For a talent like Brie Larson, the sky has always been the limit. Now, she’s literally soaring the skies as Captain Marvel in a small lil Marvel film called Avengers: Endgame. But before her super-powered turn and the Oscar win that made her a household name, Larson shined in modestly-budgeted indies filled with complex character work such as the fantastic Short Term 12 and The Spectacular Now. This year, she made her directorial debut with Netflix’s Unicorn Store, which unfortunately is a mixed bag of misdirected whimsy and confusion.
Larson stars as Kit, a failed artist who moves back in with her parents (the incomparable Joan Cusack and Bradley Whitford) after getting kicked out of art school. She fumbles a bit before taking a job at a temp agency until her attention is piqued by a mysterious message from “The Salesman” (Samuel L. Jackson) who invites her to a store claiming to have exactly what she needs. Not so spoilery spoiler alert: She apparently needs a unicorn.
The Salesman offers her the chance to fulfill every little girl’s dream: the chance to own her own horned horse. She dives in head first learning how to properly care for unicorns and hiring a local hardware store worker, Virgil, to build a stable in her parents’ back yard. As Kit grows more invested in her soon-to-be new unicorn friend, she and Virgil get closer despite the fact that she’s kept The Salesman and her plans a secret from him. But is she hallucinating this entire rouse? Does the unicorn store actually exist? What kind of movie is this anyways?
The answers to those questions are pretty lackluster. The problem with Unicorn Store is that it fails to fully commit to its fantastical premise. While it succeeds at being a lighthearted watch full of whimsy, glitter, and bright colors, it never leans into its oddities making it tonally confusing. It neither plays its premise straight enough, nor capitalizes on its bizarro plot, which leaves it in an uninteresting and ambiguous middle ground. The movie has an incredible supporting cast at the ready, but Samantha McIntyre’s script doesn’t provide much opportunity for them to flex. They’re just sort of there existing in the background.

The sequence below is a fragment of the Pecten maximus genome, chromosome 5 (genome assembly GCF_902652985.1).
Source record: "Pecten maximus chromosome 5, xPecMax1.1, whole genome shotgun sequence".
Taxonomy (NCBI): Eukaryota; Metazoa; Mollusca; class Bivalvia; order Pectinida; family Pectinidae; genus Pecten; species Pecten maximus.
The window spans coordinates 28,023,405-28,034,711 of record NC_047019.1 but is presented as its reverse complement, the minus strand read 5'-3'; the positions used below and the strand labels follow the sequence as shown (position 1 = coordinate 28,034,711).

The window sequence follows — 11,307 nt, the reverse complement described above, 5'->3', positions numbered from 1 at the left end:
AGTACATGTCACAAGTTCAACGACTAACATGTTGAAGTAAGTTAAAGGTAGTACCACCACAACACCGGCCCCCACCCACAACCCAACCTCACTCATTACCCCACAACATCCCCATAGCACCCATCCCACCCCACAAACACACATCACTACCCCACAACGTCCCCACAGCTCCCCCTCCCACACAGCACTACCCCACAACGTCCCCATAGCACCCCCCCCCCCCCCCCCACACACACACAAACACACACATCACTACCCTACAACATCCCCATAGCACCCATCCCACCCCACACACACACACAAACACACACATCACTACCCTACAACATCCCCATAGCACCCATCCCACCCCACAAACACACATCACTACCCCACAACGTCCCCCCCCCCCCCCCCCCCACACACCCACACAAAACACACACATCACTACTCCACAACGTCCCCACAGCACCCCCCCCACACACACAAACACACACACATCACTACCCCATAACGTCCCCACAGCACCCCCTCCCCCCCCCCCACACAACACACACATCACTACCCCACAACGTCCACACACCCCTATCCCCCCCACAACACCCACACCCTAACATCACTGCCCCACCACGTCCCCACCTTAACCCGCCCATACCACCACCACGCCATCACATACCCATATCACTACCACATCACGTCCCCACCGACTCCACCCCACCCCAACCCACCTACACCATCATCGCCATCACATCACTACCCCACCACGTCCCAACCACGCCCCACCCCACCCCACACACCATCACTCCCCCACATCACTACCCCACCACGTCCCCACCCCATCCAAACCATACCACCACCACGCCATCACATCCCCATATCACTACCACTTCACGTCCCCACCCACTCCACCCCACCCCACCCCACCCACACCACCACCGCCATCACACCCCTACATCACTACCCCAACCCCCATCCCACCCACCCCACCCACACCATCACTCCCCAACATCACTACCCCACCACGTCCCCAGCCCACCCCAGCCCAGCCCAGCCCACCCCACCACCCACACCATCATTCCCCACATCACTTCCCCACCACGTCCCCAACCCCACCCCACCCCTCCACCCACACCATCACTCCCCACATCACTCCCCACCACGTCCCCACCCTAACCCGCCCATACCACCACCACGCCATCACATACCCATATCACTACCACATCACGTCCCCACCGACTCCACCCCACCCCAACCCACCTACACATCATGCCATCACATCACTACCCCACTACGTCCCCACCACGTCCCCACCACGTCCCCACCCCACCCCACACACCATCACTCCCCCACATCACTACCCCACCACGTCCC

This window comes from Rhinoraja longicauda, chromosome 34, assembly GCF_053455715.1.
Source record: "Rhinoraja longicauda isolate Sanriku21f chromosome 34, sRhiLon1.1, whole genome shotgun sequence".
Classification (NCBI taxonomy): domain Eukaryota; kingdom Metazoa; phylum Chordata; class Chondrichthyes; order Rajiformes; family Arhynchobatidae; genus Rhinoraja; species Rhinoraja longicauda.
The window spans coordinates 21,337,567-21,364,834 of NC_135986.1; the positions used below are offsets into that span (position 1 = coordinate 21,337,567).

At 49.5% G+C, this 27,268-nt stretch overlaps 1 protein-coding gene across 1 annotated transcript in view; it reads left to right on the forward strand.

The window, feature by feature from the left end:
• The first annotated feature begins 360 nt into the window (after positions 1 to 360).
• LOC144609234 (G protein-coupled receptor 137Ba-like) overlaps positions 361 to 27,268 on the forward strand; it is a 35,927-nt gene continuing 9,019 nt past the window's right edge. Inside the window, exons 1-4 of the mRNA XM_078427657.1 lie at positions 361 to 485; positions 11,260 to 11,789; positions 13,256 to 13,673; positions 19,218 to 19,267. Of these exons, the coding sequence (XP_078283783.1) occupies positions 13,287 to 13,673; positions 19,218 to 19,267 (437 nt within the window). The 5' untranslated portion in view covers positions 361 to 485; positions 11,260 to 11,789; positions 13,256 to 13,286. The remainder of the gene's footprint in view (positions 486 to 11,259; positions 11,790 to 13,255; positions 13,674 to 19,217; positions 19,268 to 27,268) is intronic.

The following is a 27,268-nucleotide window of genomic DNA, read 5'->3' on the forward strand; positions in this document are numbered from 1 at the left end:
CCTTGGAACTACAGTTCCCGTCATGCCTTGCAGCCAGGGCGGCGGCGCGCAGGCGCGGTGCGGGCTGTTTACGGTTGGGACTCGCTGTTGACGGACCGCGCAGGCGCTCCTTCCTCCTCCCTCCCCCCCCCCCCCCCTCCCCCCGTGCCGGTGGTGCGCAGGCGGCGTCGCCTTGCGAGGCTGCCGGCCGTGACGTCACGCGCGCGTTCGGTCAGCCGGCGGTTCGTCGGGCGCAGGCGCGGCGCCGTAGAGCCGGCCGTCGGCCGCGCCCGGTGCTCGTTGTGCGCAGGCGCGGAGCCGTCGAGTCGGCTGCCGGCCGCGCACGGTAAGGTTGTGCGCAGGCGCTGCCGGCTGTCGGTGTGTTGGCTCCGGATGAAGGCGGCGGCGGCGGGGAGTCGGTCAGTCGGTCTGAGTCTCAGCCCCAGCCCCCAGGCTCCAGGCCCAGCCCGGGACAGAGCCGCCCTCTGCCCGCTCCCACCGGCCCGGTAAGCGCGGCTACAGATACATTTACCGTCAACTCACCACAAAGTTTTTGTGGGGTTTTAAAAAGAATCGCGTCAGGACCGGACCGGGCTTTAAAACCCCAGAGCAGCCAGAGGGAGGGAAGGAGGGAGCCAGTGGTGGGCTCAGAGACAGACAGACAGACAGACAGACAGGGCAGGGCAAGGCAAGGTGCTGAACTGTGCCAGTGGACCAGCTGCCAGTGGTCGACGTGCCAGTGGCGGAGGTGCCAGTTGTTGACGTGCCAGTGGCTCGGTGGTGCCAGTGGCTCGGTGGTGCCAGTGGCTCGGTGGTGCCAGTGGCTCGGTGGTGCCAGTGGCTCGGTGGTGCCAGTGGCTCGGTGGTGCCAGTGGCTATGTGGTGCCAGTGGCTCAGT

The movie tries its hand at being eccentric and memorable but falls short of the prize. As Kit struggles to define herself and find her purpose, we’re left feeling rather bewildered. The ending aims to fulfill a character arc and closure for Kit, but it’s half-cooked and ironically devoid of color despite being visually splattered with beautiful, artistic hues.
Unicorn Store runs through its 92-minutes painlessly enough, but ultimately feels lifeless and unimportant. It suggests that all we need is an over-the-top distraction from our problems and dreams, that everything is going to be fine if we just battle complacency with magic just beyond our reach. Sadly, nothing in this Store is appealing enough. It’s worth a watch if the cast sparks your fancy (they work overtime trying to uplift the script’s quirks), but you’d be better off watching Larson work some real magic in Short Term 12. Grade: C-